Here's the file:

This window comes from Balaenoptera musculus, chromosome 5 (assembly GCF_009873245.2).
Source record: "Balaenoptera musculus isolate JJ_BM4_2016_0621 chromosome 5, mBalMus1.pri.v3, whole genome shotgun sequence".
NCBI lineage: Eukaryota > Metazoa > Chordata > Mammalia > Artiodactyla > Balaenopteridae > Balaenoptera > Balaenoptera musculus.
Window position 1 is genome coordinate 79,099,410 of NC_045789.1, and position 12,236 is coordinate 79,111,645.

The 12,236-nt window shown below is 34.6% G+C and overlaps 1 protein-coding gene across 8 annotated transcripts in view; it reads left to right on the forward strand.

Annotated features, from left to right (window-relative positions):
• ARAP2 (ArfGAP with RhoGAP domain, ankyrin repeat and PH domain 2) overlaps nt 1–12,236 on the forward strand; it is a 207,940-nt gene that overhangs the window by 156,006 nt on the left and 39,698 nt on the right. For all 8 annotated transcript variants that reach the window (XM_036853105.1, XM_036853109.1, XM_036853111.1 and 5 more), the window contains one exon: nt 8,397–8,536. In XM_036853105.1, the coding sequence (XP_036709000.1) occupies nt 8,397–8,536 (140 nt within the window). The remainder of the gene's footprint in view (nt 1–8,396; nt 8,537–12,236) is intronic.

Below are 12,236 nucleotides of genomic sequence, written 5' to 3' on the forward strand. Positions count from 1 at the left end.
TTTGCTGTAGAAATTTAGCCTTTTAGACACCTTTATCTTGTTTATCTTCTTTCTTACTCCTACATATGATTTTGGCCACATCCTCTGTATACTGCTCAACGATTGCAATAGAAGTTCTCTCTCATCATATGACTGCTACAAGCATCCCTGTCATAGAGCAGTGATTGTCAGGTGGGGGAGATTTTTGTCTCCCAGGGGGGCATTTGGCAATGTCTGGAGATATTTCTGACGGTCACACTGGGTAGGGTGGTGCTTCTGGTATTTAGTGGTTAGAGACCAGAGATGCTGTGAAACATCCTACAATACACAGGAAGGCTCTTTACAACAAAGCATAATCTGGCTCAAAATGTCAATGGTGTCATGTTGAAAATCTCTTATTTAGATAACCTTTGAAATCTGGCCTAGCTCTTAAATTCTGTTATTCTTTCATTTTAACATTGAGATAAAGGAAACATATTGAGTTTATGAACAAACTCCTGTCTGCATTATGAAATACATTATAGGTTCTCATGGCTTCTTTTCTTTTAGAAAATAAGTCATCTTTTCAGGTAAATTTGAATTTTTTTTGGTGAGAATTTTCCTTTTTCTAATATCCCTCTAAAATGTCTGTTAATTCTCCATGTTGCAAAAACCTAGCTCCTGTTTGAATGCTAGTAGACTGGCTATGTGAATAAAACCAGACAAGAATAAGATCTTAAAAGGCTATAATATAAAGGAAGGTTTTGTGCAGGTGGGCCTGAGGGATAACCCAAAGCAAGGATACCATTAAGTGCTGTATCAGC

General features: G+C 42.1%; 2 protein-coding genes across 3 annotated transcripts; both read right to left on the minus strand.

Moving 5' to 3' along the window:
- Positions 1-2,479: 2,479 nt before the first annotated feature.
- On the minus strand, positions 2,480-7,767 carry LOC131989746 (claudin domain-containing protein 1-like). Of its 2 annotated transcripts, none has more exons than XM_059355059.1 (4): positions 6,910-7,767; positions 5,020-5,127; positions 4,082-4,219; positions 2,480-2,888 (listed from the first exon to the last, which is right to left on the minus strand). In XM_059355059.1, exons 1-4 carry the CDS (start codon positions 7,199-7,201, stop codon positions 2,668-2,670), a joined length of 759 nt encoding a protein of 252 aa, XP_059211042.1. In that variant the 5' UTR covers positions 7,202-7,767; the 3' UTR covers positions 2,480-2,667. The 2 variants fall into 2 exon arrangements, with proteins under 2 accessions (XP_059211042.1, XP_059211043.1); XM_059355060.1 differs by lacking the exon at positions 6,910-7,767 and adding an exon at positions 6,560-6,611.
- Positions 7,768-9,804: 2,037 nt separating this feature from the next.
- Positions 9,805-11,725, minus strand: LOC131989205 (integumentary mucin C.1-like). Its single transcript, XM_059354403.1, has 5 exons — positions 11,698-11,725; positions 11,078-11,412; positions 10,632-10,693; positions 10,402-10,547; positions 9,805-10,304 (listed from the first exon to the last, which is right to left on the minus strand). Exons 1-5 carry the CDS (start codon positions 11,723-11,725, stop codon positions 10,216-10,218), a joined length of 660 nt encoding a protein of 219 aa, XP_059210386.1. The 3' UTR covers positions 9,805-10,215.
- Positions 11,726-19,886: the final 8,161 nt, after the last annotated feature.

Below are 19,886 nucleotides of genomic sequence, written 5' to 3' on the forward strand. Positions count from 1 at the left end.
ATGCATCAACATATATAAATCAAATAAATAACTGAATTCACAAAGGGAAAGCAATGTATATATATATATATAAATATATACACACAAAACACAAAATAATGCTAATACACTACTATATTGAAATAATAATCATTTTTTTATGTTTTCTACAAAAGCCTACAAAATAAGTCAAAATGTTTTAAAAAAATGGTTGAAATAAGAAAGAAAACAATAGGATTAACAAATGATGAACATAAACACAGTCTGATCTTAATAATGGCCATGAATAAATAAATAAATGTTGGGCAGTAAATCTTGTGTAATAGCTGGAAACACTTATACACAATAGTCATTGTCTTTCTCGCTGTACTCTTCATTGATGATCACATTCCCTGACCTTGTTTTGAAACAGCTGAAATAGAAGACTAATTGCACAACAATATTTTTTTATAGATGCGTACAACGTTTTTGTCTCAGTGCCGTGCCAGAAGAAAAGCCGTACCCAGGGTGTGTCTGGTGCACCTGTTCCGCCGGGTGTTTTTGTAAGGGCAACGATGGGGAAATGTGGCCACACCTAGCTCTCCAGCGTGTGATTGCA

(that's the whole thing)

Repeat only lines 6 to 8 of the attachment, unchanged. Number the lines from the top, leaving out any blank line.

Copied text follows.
Annotated features, from left to right (window-relative positions):
• ARAP2 (ArfGAP with RhoGAP domain, ankyrin repeat and PH domain 2) overlaps nt 1–12,236 on the forward strand; it is a 207,940-nt gene that overhangs the window by 156,006 nt on the left and 39,698 nt on the right. For all 8 annotated transcript variants that reach the window (XM_036853105.1, XM_036853109.1, XM_036853111.1 and 5 more), the window contains one exon: nt 8,397–8,536. In XM_036853105.1, the coding sequence (XP_036709000.1) occupies nt 8,397–8,536 (140 nt within the window). The remainder of the gene's footprint in view (nt 1–8,396; nt 8,537–12,236) is intronic.

Below are 12,236 nucleotides of genomic sequence, written 5' to 3' on the forward strand. Positions count from 1 at the left end.